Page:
Research

Highlighted research relevant to wearables at Stanford University

Design considerations of a wearable electronic-skin for mental health and wellness: balancing biosignals and human factors

Prof. Pablo Paredes, Prof. Zhenan Bao, Prof. Boris Murmann et al. outline design considerations of a wearable device for continuously measuring physiological parameters linked to chronic stress and resulting mental health conditions.

Gait features for discriminating between mobility-limiting musculoskeletal disorders

Prof. Matthew Smuck et al determine different sensor-based gait parameters for distinguishing between patients with lumbar spinal stenosis versus knee osteoarthritis.

How is flexible electronics advancing neuroscience research?

Prof. Guosong Hong, Prof. Alberto Salleo, et al discuss that flexible electronics will play a major role in neuroscience studies and neurological therapies via neuromorphic devices on flexible substrates and the development of enhanced methods of neuronal interpenetration.

Validation and comparison of instrumented mouthguards for measuring head kinematics and assessing brain deformation in football impacts

Prof. David Camarillo, Prof. Gerald Grant, Prof. Michael Zeineh et al test three kinds of mouthguards and discuss their accuracy and implications for design.

Pre-symptomatic detection of COVID-19 from smartwatch data

Prof. Michael Snyder et al describe results indicating that activity tracking and health monitoring via consumer wearable devices may be used for the large-scale, real-time detection of respiratory infections.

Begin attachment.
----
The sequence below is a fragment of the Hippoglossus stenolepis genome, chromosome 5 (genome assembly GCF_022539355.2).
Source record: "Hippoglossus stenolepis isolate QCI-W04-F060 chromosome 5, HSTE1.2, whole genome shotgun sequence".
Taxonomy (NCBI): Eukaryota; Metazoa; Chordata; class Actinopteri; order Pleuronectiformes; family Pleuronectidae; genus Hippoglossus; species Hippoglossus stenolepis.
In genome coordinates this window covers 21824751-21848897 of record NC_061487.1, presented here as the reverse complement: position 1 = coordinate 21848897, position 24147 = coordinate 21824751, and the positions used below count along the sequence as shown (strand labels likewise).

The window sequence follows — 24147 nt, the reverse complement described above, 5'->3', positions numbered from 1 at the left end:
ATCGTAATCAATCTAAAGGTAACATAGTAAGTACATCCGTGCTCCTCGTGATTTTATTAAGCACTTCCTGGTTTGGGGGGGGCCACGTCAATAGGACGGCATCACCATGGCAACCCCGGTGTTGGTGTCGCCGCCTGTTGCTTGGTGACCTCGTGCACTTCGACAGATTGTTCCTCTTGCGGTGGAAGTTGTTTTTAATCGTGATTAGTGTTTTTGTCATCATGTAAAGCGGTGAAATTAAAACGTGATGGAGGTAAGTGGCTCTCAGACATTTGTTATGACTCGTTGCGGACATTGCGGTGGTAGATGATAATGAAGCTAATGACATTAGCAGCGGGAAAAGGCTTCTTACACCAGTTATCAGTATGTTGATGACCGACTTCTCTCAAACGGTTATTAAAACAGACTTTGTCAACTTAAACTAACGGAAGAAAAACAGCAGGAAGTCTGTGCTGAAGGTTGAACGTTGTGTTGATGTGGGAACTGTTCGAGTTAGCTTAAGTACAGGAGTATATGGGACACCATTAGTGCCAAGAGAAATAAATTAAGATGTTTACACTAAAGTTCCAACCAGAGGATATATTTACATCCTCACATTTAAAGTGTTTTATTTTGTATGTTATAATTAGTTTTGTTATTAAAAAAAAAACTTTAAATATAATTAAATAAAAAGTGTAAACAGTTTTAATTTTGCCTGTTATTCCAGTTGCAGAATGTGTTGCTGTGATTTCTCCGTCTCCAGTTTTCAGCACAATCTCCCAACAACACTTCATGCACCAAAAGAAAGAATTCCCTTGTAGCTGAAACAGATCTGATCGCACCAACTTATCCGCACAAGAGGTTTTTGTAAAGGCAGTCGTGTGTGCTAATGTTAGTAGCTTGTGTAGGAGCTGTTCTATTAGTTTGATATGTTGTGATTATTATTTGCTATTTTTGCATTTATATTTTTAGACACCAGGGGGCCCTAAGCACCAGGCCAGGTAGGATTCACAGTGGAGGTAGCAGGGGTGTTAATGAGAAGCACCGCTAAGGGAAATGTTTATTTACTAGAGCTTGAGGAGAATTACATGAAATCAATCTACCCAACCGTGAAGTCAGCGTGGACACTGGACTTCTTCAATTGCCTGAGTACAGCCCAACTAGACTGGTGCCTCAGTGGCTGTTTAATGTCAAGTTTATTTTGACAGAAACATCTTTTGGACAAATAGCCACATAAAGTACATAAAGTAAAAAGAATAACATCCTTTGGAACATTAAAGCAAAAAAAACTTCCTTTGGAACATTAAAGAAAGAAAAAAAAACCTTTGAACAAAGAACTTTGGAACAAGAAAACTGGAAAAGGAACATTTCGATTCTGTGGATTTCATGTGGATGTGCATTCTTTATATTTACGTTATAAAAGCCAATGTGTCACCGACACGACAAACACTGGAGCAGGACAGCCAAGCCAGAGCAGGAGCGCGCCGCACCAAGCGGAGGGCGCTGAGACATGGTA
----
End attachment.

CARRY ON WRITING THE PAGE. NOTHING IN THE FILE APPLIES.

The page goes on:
Fully stretchable active-matrix organic light-emitting electrochemical cell array

Prof. Zhenan Bao, Prof. Reinhold Dauskardt et al demonstrate the feasibility of displays mounted on the skin using robust materials and processes that serve as a reference for further materials development.

Microengineering pressure sensor active layers for improved performance

Prof. Zhenan Bao et al review how microengineering is used to improve the performance of capacitive, resistive, piezoelectric, and triboelectric pressure sensors and describe potential future needs of the field to efficiently meet the growing demand for new pressure sensors in the biomedical space.

Effect of behavioral realism on social interactions inside collaborative virtual environments

Prof. Allison Okamura and Julie M. Walker report a study showing navigation guidance via a holdable or wearable haptic device.

A bioinspired stretchable membrane-based compliance sensor

Prof. Zhenan Bao et al demonstrate a novel sensor that can differentiate the pliability of various objects to be grasped by a robot.

Rational design of capacitive pressure sensors based on pyramidal microstructures for specialized monitoring of biosignals

Prof. Zhenan Bao et al develop a model to predict sensor performance trends prior to device fabrication and demonstrate the method can be used to preferentially design a pressure sensor for in vitro pulse sensing.